fiction

BOOK REVIEW – Bête by Adam Roberts

Imagine, if every time an animal was to be killed it could talk back to you…intelligently…with the mind and ability to reason with you. Just imagine that for a second.

This is the exact opening of this book, a man is about to kill a cow but instead of what would usually happen the cow decides to speak up in an attempt to discuss life and death and his right to continue to live. However, the ‘killer’ begins to think that be may be about to commit murder, but that doesn’t stop him…he kills anyway!

This all started when an animal rights movement injected animals with AI with the sole aim of giving animals the same quality of life as humans, with the same choices and freedom. That’s all good and well but where does that leave this new breed of animal…are they actually autonomous or and they machines?

As a reflection on the growing concern that we have for the welfare of animals and the increased pressure on natural resources, Bête provides us with a fictionalised account of what would happen if animals could answer back and be accountable for their own future.

When I started reading this I suspected that the novelty of talking animals would be the basis of the whole book and there would be little substance thereafter but I was completely wrong. Bête is a fantastic work of fiction that is funny, insightful and more importantly…important! Focusing on real life issues that we face today, this is a work of genius that I thoroughly enjoyed.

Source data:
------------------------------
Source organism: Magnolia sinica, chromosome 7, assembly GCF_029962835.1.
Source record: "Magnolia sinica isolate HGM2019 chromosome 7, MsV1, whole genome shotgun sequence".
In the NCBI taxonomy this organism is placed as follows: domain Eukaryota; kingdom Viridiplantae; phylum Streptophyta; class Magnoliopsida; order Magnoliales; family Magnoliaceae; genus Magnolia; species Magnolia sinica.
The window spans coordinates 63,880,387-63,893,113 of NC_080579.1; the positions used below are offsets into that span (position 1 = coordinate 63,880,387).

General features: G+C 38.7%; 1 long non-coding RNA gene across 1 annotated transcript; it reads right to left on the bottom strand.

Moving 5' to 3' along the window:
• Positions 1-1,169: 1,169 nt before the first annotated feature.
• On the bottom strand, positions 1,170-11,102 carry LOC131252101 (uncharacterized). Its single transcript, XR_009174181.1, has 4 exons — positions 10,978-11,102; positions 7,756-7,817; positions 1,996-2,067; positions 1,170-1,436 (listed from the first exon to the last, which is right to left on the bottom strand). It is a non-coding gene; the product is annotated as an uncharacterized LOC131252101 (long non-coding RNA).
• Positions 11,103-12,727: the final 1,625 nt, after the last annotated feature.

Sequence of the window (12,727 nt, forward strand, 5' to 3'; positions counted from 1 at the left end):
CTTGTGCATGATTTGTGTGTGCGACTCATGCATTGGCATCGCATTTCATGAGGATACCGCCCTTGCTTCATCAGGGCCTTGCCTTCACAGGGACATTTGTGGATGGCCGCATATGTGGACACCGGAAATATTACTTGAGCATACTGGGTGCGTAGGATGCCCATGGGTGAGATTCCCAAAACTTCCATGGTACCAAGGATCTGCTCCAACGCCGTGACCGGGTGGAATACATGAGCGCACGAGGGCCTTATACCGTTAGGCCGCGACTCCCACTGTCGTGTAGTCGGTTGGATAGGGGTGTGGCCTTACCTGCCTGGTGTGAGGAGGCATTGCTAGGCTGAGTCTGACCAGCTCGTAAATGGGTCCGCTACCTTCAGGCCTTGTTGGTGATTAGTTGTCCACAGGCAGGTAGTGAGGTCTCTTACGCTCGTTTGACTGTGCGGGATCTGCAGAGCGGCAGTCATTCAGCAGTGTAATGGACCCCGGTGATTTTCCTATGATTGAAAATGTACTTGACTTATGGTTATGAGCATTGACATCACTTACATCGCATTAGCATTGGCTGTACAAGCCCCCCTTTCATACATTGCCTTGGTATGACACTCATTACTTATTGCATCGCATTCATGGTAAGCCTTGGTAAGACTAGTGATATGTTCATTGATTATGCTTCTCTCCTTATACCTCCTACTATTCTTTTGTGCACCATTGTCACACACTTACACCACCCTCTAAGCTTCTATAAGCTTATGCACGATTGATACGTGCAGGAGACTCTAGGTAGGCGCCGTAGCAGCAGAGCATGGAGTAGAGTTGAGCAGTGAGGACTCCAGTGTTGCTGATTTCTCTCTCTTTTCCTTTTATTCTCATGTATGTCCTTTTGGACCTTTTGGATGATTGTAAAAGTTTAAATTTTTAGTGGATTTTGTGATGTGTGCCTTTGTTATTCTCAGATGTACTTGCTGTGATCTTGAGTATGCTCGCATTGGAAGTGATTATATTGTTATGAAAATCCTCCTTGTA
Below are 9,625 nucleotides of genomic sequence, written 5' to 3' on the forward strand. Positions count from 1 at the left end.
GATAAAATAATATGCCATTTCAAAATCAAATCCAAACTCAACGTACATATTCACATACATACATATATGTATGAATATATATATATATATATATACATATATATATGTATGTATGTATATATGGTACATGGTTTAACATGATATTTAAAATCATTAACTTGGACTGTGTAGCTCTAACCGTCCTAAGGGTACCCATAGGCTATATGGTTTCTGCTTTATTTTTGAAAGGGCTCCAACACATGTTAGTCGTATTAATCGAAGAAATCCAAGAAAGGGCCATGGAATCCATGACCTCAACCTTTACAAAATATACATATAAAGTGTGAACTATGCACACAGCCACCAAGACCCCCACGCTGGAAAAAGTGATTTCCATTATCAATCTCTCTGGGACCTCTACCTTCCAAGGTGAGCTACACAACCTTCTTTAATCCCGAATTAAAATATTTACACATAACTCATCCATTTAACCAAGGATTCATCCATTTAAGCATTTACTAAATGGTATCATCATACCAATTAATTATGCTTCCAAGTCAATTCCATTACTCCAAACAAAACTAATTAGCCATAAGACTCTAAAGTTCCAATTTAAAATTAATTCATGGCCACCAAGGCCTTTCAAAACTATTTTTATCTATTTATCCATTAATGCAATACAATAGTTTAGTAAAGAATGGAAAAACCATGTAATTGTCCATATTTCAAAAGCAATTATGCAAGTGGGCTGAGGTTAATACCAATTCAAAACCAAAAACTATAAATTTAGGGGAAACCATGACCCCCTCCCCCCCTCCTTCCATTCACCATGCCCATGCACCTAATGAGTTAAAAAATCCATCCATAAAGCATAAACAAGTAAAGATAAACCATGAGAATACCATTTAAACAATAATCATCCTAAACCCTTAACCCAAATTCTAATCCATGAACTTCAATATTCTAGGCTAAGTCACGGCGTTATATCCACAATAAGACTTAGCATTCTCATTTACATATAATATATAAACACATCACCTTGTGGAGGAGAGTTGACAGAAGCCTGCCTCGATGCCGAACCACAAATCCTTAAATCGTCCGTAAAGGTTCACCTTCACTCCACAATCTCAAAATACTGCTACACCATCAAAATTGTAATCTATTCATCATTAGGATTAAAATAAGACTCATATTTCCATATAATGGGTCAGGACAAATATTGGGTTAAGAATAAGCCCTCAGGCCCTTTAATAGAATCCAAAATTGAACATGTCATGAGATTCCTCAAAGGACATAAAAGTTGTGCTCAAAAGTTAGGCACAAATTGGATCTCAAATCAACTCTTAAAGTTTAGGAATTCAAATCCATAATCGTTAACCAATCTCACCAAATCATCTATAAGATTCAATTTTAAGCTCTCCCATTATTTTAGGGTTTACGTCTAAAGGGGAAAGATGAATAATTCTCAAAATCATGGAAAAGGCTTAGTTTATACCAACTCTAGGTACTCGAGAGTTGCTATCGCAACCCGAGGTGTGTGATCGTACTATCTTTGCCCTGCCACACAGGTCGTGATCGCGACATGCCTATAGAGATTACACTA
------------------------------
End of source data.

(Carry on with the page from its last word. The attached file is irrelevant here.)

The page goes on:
From the award winning author of Jack Glass, this is certainly worth a good read and is something different from the normal realms of fiction. if you’re looking for a book that you’ll both enjoy and that will make you think then this is for you.

Buy from Waterstones.com
Out now from Gollancz
ISBN: 9780575127685

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GUEST BOOK REVIEW – Allegiant by Veronica Roth

Having loved the first book Divergent and thinking the second book Insurgent was average, I dived into the final book ‘Allegiant’ with curiosity and an open mind, as I was hoping to rekindle my love for this series that the first book generated.
Tris has now joined the Allegiant and decides to leave Chicago, the city ruined by rebellion and greed. However, what is outside the fence isn’t much better. I felt that my questions about the world Tris lived in were finally being answered, but then as I read on, I got a little disappointed, as I was left with more unanswered questions.

We finally hear Tobias’ point of view, but it is not what I expected. It changes my view of him into someone who is not as fearless as we first think. The writing style is too similar to when we read from Tris’ viewpoint. I was hoping to find out more about the fearless Four and who he really is, but he just kept making the same silly mistakes he does in ‘Insurgent’. However, having his viewpoint does help the reader to sympathise with him, which is necessary for later events in the novel.